Chris: How’d you think that’s going to pan out in the future?
Eric: I love it. I love the fact that these social constructs around hierarchy and boundaries that we’ve constructed, you call it social class. Call it personal/professional. That’s created maybe some opportunity for people to talk about things like work/life balance and what not, but at the end of the day, being human means that you just exist. You roll through a variety of spaces. The thing I’ve enjoyed the most about apps and social media is that it breaks down any of those artificial barriers. It allows the student to connect to the CEO or the parent to connect with somebody else.
I love that things like Facebook, Facebook has changed the way we look at what it means to be professional, what it means to be personal, what it means to share, what it means to talk about privacy. In the future, again, it’ll ebb and flow. It’ll go up and and down. There’ll be some tension there around what people share. People label other people as oversharers. They’re just projecting their own stuff. It’s fine for one person not to share and it’s perfectly fine for someone else to share as much as they want to share, which is a radical idea.
Chris: Yeah, it’s true. The last question. I don’t know. I’ll ask it anyway. Do you have any future plans to use more apps? Sorry. Do you have any further plans to use more apps in the future?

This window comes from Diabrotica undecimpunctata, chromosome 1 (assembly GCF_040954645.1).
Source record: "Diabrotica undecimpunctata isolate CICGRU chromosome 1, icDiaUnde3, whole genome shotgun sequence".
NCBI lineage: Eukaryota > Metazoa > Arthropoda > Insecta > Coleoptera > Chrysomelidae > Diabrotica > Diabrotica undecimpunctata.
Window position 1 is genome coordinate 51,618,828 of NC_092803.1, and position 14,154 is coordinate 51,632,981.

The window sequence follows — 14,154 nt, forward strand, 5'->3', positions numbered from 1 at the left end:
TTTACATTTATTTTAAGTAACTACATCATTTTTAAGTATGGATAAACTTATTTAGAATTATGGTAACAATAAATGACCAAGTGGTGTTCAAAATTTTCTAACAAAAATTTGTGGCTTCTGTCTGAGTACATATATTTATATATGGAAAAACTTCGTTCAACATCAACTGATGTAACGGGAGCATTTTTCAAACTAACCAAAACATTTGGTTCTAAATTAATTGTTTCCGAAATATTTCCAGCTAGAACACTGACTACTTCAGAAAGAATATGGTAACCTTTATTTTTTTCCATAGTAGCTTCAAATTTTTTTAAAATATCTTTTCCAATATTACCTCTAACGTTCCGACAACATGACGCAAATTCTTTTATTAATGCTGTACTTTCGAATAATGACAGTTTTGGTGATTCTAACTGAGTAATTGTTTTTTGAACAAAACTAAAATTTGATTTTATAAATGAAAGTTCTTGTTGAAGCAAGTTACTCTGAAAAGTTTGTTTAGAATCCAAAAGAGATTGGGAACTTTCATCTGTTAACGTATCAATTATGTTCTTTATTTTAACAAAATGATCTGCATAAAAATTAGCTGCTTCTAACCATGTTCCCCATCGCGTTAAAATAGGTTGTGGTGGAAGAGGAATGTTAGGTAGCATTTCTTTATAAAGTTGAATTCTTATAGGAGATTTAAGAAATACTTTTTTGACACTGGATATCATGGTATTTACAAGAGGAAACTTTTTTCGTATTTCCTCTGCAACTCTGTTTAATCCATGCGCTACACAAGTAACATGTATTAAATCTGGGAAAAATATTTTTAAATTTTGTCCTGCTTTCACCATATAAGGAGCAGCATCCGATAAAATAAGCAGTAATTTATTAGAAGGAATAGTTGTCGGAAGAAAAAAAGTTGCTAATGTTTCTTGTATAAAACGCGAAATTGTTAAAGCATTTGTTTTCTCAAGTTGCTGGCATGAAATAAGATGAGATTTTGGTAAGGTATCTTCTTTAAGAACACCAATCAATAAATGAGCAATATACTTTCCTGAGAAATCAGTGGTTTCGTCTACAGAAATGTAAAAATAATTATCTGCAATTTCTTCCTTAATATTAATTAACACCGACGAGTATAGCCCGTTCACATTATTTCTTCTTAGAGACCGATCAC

Eric: Yes. I have an iPhone 5. It’s getting a little old now. It’s almost a retro device. It can run most apps, but at some point I’ll probably get a phone that has a larger screen to be able to do more VR intensive things. I’d love to do more virtual reality. As that technology grows and the resolution improves and the technical things it’s used right now, headaches and things, that’ll change. There some really neat stuff that we can do there.
The cool thing is at the core of apps it’s just the nature of human creativity and expression. I love the fact that app stores, they offer up these platforms for creativity. We’re always going to have new things come out. Some things are going to seem ridiculous; some things are going to be silly and fun. Why wouldn’t they be? That’s what people like. We entertain ourselves; we do serious things; we engage in learning; we engage in teaching, exploration, connectivity. I can’t wait to see what the next generation of apps looks like.
Chris: Okay, brilliant. Actually, you made me think about somebody here who’s working at one of the lectures here. I’ll give you her Twitter name actually. She’s very interested in virtual reality from a sociological perspective actually. I don’t know if you know her. Her name’s Zoetanya Sujon. She works here actually. I’ll show you on the phone. Any other parting comments before we finish?